The actual use of the four evaluation methods is unclear but Klimisch et al. [10] has been cited 62 times, Schneider et al. [13] seven times, Durda and Preziosi [11] twice, and Hobbs et al. [12] once (ISI Web of Knowledge, 2010-11-02). The method described by Hobbs et al. [12] has, according to the authors themselves, been used by several Australian and New Zealand authorities.

The problem with non-standard data found to have low reliability could be either that the studies are poorly performed or that they are under-reported. Under-reporting could be a consequence from journals' desire to publish concise papers. However, an increasing number of journals provide possibilities to include additional data as supplementary electronic information which means that this should not be a major obstacle for making such information publicly available. It is also well known that environmental factors, such as oxygen saturation, salinity, pH, hardness, and temperature, can have drastic impact on uptake and effects of chemical substances [e.g., [3032]] and therefore, as proposed by most standard protocols, these aspects need to be monitored and reported in order to ensure the reproducibility of the test data, i.e., a key issue in the scientific process.

For the nine studies investigated in the present paper, under-reporting could very well be a significant reason for the evaluation outcome. Aspects like use of controls, results from statistical evaluations, whether there are a concentration-response relationships or not, tested concentrations and clear description of the test subject and test environment are important and should be included in all publications presenting ecotoxicity data. Reliability evaluation methods can be used as checklists for authors and reviewers to ensure that all important aspects of the test method are included in their reports. A more structured reporting format could ensure the reliability of the test data without limiting the researcher's creativity in the design of a non-standard study.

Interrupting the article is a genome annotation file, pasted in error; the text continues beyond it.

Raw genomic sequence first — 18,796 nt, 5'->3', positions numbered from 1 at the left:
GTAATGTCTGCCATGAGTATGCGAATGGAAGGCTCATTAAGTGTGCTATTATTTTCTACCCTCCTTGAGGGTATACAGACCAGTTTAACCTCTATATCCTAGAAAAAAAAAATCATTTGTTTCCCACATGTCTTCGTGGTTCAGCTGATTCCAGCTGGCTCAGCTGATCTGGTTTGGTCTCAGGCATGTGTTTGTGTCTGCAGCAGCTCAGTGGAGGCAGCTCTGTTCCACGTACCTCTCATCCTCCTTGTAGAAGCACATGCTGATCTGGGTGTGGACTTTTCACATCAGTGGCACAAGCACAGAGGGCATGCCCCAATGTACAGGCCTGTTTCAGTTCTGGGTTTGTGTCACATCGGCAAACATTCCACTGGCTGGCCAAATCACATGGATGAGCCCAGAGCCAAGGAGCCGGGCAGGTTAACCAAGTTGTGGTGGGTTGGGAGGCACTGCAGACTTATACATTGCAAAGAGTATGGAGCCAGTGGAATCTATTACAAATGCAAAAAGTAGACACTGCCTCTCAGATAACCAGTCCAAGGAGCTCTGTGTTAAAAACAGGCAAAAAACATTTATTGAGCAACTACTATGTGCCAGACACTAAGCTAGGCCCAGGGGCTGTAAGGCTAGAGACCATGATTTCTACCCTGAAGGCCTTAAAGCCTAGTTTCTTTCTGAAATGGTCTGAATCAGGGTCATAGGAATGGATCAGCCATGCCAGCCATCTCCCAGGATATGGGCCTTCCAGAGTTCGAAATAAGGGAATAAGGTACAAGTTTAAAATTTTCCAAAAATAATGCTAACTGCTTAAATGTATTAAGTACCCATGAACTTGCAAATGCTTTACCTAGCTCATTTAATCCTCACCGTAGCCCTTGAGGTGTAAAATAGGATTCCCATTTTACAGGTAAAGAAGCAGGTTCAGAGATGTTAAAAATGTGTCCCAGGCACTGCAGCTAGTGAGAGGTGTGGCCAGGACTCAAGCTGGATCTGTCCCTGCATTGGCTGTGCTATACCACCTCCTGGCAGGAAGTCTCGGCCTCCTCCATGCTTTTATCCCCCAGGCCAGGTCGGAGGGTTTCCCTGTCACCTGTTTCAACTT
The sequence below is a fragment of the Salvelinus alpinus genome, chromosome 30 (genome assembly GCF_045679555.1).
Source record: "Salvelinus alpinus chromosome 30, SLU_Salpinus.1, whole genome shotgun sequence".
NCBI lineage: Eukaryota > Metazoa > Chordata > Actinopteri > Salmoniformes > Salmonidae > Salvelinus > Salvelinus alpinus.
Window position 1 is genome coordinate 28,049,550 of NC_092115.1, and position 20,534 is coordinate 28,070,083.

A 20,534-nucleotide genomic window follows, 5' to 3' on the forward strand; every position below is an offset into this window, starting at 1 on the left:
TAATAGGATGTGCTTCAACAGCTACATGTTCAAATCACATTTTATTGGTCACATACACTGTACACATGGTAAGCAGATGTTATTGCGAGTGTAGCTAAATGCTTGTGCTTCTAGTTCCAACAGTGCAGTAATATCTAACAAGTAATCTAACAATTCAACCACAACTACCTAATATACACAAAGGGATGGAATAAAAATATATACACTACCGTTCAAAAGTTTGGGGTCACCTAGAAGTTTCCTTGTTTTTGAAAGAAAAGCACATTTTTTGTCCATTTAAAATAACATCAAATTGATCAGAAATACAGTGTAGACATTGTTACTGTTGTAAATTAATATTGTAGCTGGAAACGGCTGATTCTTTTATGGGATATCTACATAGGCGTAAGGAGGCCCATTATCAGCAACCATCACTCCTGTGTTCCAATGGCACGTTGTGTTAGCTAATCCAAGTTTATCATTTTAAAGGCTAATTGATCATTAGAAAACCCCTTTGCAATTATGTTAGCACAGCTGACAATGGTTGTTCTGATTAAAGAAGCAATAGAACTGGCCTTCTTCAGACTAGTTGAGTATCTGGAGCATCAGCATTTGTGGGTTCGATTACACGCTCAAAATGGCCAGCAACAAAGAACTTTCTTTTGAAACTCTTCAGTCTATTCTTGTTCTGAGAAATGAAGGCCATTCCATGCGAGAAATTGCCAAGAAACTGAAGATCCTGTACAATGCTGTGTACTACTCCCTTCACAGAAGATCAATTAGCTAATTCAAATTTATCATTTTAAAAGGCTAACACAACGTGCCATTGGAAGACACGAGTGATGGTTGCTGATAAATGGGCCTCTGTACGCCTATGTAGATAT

As it is today, data with low reliability will not be included in regulatory environmental risk assessment. We believe that none of the nine selected non-standard studies could have been used in an environmental risk assessment of pharmaceuticals according to the EMA guideline. However, we still see that the studies could contribute to the risk assessment by acting as supporting information. We are currently developing a new suggestion on how to report and evaluate ecotoxicity data from the open scientific literature in regulatory risk assessment of pharmaceuticals. The new set of criteria is developed in collaboration between regulators at the German Federal Environment Agency (UBA) and researchers within the Swedish research program MistraPharma http://www.mistrapharma.se[33]. The criteria are based on the four methods evaluated in this study and the OECD reporting requirements, and have been further developed to include both reliability and relevance of test data. Intended users are risk assessors and researchers performing ecotoxicological experiments, but the criteria can also be used for education purposes and in the peer-review process for scientific papers. This approach intends to bridge the gap between the regulator and the scientist's needs and way of work.

It is important to remember that much of the research done within the field of ecotoxicology and risk assessment is financed through tax payer's money and to not find a way for use of this data in risk assessments would be an inefficient and irresponsible handling of resources.

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Acknowledgements

The study was financed by Formas (the Swedish Research Council for Environment, Agricultural Sciences and Spatial Planning) and Mistra (the Foundation for Strategic Environmental Research).

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Correspondence to Marlene Ågerstrand.

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Competing interests

The authors declare that they have no competing interests.

Authors' contributions

MÅ was the main contributor to this paper. MB and CR have participated in the design of the study, commented on the analysis, and helped to draft the manuscript. All authors read and approved the final manuscript.

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Ågerstrand, M., Breitholtz, M. & Rudén, C. Comparison of four different methods for reliability evaluation of ecotoxicity data: a case study of non-standard test data used in environmental risk assessments of pharmaceutical substances. Environ Sci Eur 23, 17 (2011) doi:10.1186/2190-4715-23-17

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Keywords

  • Chemical Oxygen Demand
  • Environmental Risk Assessment
  • Good Laboratory Practice
  • Acceptability Criterion
  • Evaluation Question